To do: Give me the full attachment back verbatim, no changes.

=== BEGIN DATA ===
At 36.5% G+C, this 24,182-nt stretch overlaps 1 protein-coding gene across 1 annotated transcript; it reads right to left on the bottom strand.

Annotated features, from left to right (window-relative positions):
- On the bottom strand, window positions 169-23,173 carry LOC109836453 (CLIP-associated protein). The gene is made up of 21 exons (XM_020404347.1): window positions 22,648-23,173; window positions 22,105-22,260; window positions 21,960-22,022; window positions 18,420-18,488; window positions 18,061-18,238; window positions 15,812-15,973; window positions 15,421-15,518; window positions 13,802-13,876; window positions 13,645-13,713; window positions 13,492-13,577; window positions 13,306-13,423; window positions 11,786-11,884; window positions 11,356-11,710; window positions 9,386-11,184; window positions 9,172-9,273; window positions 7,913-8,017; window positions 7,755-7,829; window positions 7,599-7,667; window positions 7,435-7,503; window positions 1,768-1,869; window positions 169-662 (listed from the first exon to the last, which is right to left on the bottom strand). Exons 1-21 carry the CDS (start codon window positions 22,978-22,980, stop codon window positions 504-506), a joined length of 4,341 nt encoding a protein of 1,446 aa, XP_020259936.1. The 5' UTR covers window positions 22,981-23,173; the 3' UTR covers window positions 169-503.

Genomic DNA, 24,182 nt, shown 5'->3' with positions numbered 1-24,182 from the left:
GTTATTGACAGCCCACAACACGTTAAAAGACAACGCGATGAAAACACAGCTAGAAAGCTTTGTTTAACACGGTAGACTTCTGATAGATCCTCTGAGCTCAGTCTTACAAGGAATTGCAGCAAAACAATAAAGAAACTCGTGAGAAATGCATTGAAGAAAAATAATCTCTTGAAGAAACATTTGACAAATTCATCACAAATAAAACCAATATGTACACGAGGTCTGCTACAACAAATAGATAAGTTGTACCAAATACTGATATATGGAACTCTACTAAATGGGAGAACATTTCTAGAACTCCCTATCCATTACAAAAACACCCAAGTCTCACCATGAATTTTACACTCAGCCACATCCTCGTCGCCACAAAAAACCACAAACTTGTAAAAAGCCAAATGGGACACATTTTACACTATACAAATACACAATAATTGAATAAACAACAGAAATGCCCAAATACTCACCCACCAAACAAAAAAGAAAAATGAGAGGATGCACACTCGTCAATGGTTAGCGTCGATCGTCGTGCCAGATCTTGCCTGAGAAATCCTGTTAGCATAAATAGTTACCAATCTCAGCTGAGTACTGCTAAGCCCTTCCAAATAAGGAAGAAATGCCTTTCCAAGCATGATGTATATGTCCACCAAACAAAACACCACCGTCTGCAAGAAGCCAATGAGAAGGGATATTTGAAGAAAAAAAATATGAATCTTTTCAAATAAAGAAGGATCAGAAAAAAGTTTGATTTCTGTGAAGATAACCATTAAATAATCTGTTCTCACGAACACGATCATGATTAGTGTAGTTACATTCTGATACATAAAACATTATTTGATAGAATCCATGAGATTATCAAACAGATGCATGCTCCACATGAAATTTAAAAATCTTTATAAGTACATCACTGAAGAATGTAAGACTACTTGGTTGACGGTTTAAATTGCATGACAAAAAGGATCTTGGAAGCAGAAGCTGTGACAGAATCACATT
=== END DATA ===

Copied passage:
At 36.5% G+C, this 24,182-nt stretch overlaps 1 protein-coding gene across 1 annotated transcript; it reads right to left on the bottom strand.

Annotated features, from left to right (window-relative positions):
- On the bottom strand, window positions 169-23,173 carry LOC109836453 (CLIP-associated protein). The gene is made up of 21 exons (XM_020404347.1): window positions 22,648-23,173; window positions 22,105-22,260; window positions 21,960-22,022; window positions 18,420-18,488; window positions 18,061-18,238; window positions 15,812-15,973; window positions 15,421-15,518; window positions 13,802-13,876; window positions 13,645-13,713; window positions 13,492-13,577; window positions 13,306-13,423; window positions 11,786-11,884; window positions 11,356-11,710; window positions 9,386-11,184; window positions 9,172-9,273; window positions 7,913-8,017; window positions 7,755-7,829; window positions 7,599-7,667; window positions 7,435-7,503; window positions 1,768-1,869; window positions 169-662 (listed from the first exon to the last, which is right to left on the bottom strand). Exons 1-21 carry the CDS (start codon window positions 22,978-22,980, stop codon window positions 504-506), a joined length of 4,341 nt encoding a protein of 1,446 aa, XP_020259936.1. The 5' UTR covers window positions 22,981-23,173; the 3' UTR covers window positions 169-503.

Genomic DNA, 24,182 nt, shown 5'->3' with positions numbered 1-24,182 from the left:
GTTATTGACAGCCCACAACACGTTAAAAGACAACGCGATGAAAACACAGCTAGAAAGCTTTGTTTAACACGGTAGACTTCTGATAGATCCTCTGAGCTCAGTCTTACAAGGAATTGCAGCAAAACAATAAAGAAACTCGTGAGAAATGCATTGAAGAAAAATAATCTCTTGAAGAAACATTTGACAAATTCATCACAAATAAAACCAATATGTACACGAGGTCTGCTACAACAAATAGATAAGTTGTACCAAATACTGATATATGGAACTCTACTAAATGGGAGAACATTTCTAGAACTCCCTATCCATTACAAAAACACCCAAGTCTCACCATGAATTTTACACTCAGCCACATCCTCGTCGCCACAAAAAACCACAAACTTGTAAAAAGCCAAATGGGACACATTTTACACTATACAAATACACAATAATTGAATAAACAACAGAAATGCCCAAATACTCACCCACCAAACAAAAAAGAAAAATGAGAGGATGCACACTCGTCAATGGTTAGCGTCGATCGTCGTGCCAGATCTTGCCTGAGAAATCCTGTTAGCATAAATAGTTACCAATCTCAGCTGAGTACTGCTAAGCCCTTCCAAATAAGGAAGAAATGCCTTTCCAAGCATGATGTATATGTCCACCAAACAAAACACCACCGTCTGCAAGAAGCCAATGAGAAGGGATATTTGAAGAAAAAAAATATGAATCTTTTCAAATAAAGAAGGATCAGAAAAAAGTTTGATTTCTGTGAAGATAACCATTAAATAATCTGTTCTCACGAACACGATCATGATTAGTGTAGTTACATTCTGATACATAAAACATTATTTGATAGAATCCATGAGATTATCAAACAGATGCATGCTCCACATGAAATTTAAAAATCTTTATAAGTACATCACTGAAGAATGTAAGACTACTTGGTTGACGGTTTAAATTGCATGACAAAAAGGATCTTGGAAGCAGAAGCTGTGACAGAATCACATT